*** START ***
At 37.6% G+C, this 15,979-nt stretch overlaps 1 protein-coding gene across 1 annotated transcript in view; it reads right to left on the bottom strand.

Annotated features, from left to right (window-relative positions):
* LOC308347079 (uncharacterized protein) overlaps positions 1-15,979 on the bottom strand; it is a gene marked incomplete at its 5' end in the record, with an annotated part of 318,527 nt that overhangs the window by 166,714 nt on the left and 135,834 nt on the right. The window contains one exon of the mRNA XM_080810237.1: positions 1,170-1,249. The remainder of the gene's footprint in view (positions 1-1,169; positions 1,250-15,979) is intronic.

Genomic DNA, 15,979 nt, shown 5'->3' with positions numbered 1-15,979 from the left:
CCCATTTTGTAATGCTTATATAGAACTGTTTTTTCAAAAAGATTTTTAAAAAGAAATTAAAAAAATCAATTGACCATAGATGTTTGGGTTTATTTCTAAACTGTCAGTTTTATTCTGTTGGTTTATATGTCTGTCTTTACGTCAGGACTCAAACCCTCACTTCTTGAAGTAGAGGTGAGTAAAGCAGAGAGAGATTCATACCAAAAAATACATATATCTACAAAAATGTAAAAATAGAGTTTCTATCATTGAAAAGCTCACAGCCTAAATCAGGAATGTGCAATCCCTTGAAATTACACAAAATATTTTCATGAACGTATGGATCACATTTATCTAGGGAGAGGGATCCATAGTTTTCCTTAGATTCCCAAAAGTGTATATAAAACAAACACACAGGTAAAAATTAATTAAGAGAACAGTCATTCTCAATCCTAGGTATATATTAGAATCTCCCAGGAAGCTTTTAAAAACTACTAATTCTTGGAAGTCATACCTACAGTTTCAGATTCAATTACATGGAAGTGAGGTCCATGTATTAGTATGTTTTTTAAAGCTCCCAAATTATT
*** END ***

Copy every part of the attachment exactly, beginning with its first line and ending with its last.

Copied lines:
At 37.6% G+C, this 15,979-nt stretch overlaps 1 protein-coding gene across 1 annotated transcript in view; it reads right to left on the bottom strand.

Annotated features, from left to right (window-relative positions):
* LOC308347079 (uncharacterized protein) overlaps positions 1-15,979 on the bottom strand; it is a gene marked incomplete at its 5' end in the record, with an annotated part of 318,527 nt that overhangs the window by 166,714 nt on the left and 135,834 nt on the right. The window contains one exon of the mRNA XM_080810237.1: positions 1,170-1,249. The remainder of the gene's footprint in view (positions 1-1,169; positions 1,250-15,979) is intronic.

Genomic DNA, 15,979 nt, shown 5'->3' with positions numbered 1-15,979 from the left:
CCCATTTTGTAATGCTTATATAGAACTGTTTTTTCAAAAAGATTTTTAAAAAGAAATTAAAAAAATCAATTGACCATAGATGTTTGGGTTTATTTCTAAACTGTCAGTTTTATTCTGTTGGTTTATATGTCTGTCTTTACGTCAGGACTCAAACCCTCACTTCTTGAAGTAGAGGTGAGTAAAGCAGAGAGAGATTCATACCAAAAAATACATATATCTACAAAAATGTAAAAATAGAGTTTCTATCATTGAAAAGCTCACAGCCTAAATCAGGAATGTGCAATCCCTTGAAATTACACAAAATATTTTCATGAACGTATGGATCACATTTATCTAGGGAGAGGGATCCATAGTTTTCCTTAGATTCCCAAAAGTGTATATAAAACAAACACACAGGTAAAAATTAATTAAGAGAACAGTCATTCTCAATCCTAGGTATATATTAGAATCTCCCAGGAAGCTTTTAAAAACTACTAATTCTTGGAAGTCATACCTACAGTTTCAGATTCAATTACATGGAAGTGAGGTCCATGTATTAGTATGTTTTTTAAAGCTCCCAAATTATT